the right of the people to keep and bear Arms shall not be infringed
Wanna guess where this line is quoted from?
A well regulated Militia, being necessary to the security of a free State, the right of the people to keep and bear Arms, shall not be infringed.
Karl Marx’s Communist Manifesto?
Mao Tse Teng?
The Khmer Rouge?
Apparently a lot of people don’t know.
I’d include in that list John Paul Stephens, Ruth Bader Ginsburg, Stephen Breyer, and of course, Sonia Sotomayor.
It says “the people”. They contend “the people” actually means “the states”. Now, to me, this is the true definition of conservative. Writing for the majority:
“In sum, it is clear that the Framers and ratifiers of the Fourteenth Amendment counted the right to keep and bear arms among those fundamental rights necessary to our system of ordered liberty,” Alito’s opinion states.
“The Framers did not write the Second Amendment in order to protect a private right of armed self-defense,” Breyer wrote. “There has been, and is, no consensus that the right is, or was, ‘fundamental.’ No broader constitutional interest or principle supports legal treatment of that right as fundamental.”
In other words, “the people” are actually “the state”. And, so long as the state behaved in an acceptable manner, individuals had no right to form a militia.
Conservative – people=people.
Liberal – people=something else, depending on the personal interpretation of the word “people” by the person doing the interpreting. But, since the “person” doing the interpreting could apparently be the state, it would mean that the as long as the state felt it was behaving in a fair manner, it wouldn’t have to subject itself to pesky people with guns.
Now, my problem with this is it is very clear in its intent. The people, that would be you and me, have the right to defend ourselves from whatever we may feel is an aggressor. It could be the British Army, it could be the US government, it could be Communists during WWII. It could be Morgan’s Raiders. It didn’t matter. If someone were attacking you, you had the unabridgeable right to protect yourself.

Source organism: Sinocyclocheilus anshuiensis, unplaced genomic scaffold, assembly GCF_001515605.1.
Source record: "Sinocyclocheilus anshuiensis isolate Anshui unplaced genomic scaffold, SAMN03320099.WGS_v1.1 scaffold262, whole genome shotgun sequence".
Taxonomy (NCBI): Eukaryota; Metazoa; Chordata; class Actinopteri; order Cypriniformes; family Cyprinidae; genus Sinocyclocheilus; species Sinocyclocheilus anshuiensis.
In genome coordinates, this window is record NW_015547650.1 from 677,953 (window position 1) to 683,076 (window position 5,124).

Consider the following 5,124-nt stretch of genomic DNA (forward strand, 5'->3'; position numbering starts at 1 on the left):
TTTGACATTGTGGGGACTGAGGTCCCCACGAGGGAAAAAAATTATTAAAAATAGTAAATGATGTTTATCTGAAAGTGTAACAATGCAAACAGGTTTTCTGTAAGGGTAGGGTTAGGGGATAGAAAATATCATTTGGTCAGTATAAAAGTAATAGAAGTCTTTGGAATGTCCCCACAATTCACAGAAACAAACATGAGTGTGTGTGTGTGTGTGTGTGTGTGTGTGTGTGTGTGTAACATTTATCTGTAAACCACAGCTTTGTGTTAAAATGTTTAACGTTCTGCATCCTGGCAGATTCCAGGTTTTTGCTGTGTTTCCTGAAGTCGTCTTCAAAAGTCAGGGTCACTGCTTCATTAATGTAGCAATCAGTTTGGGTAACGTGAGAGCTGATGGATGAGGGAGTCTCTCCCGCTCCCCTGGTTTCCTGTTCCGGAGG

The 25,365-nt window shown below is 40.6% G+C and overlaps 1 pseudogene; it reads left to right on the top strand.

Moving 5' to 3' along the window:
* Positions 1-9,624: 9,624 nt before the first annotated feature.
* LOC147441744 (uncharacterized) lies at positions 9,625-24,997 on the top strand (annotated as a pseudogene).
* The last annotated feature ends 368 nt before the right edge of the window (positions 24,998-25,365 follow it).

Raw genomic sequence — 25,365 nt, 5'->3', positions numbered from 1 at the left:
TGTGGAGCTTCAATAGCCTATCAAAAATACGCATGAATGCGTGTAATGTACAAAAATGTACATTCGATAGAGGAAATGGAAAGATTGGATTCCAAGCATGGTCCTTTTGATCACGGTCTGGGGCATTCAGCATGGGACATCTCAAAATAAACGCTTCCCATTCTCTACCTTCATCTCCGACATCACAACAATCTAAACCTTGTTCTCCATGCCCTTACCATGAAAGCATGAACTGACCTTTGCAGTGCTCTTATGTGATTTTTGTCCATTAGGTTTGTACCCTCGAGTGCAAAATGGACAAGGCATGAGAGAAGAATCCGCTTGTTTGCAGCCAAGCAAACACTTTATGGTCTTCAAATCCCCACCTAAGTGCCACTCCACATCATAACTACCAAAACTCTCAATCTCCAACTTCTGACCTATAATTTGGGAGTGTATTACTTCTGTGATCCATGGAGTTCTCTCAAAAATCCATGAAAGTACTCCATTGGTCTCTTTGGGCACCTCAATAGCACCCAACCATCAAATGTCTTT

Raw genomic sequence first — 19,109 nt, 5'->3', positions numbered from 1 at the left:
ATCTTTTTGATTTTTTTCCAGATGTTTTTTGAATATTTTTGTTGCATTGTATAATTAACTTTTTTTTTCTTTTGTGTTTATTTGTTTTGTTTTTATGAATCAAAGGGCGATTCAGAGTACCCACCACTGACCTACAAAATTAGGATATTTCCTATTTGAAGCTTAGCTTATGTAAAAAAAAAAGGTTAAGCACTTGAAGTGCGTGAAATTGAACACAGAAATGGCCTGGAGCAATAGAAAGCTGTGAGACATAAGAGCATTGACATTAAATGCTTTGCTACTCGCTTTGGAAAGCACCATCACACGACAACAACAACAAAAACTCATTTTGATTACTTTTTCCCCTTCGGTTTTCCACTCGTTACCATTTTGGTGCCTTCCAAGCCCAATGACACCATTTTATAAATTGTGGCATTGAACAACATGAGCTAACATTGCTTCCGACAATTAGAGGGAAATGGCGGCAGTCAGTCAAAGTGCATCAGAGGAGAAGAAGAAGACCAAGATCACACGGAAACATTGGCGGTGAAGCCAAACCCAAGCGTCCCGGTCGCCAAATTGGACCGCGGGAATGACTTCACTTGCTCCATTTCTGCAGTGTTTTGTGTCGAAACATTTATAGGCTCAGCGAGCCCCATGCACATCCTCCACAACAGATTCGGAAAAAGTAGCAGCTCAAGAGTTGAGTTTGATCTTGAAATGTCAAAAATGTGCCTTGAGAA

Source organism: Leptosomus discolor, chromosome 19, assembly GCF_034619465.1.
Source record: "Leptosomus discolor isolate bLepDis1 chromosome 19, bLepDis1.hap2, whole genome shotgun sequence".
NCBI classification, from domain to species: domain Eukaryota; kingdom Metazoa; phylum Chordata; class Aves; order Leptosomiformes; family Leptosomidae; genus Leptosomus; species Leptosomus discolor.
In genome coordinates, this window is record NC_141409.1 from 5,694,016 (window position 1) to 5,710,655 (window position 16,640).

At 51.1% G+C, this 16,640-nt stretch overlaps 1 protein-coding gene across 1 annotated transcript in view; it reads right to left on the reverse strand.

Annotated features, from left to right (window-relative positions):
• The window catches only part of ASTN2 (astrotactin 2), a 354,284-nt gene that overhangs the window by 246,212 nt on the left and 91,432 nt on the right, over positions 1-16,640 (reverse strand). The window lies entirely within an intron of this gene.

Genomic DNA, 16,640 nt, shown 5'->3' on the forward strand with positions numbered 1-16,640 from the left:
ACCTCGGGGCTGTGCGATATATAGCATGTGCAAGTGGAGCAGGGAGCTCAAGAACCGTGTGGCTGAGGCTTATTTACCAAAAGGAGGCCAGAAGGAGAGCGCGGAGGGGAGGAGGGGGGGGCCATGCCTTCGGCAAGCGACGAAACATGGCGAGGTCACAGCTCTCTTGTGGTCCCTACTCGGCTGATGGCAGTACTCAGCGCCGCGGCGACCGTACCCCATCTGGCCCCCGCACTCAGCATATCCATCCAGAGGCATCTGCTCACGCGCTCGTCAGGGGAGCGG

Because the Founding Fathers did not seem to think their statement was debatable, they kept it simple. I don’t think they ever imagined a time when the “smartest” we had to offer could not understand the intent of the word “people”.
Now, what they are trying to do is to say a state can form a militia if necessary. But, that’s not how it was in 1776. In 1776 states did not keep standing armies. In case of a conflict, they sent out a message to all who would come to fight and they brought their arms with them. That is the primary difference between an army, and a militia. So, in order to accept the argument John Paul Stephens, Ruth Bader Ginsburg, Stephen Breyer, and Sonia Sotomayor are making, you have to accept that “people” doesn’t mean people and that “militia” meant something totally different then than it does now. That’s all. Once you’ve done that, then what Stephens is saying makes some sense. In other words, you have to be very liberal in the translation of common words to get a totally different meaning than what is obviously written.
Right now Elena Kagan is testifying before the Senate on why they should confirm her as a Supreme Court judge. They will because she’s a Democrat. What I guarantee you you will not hear is her definition of “people” or “militia”.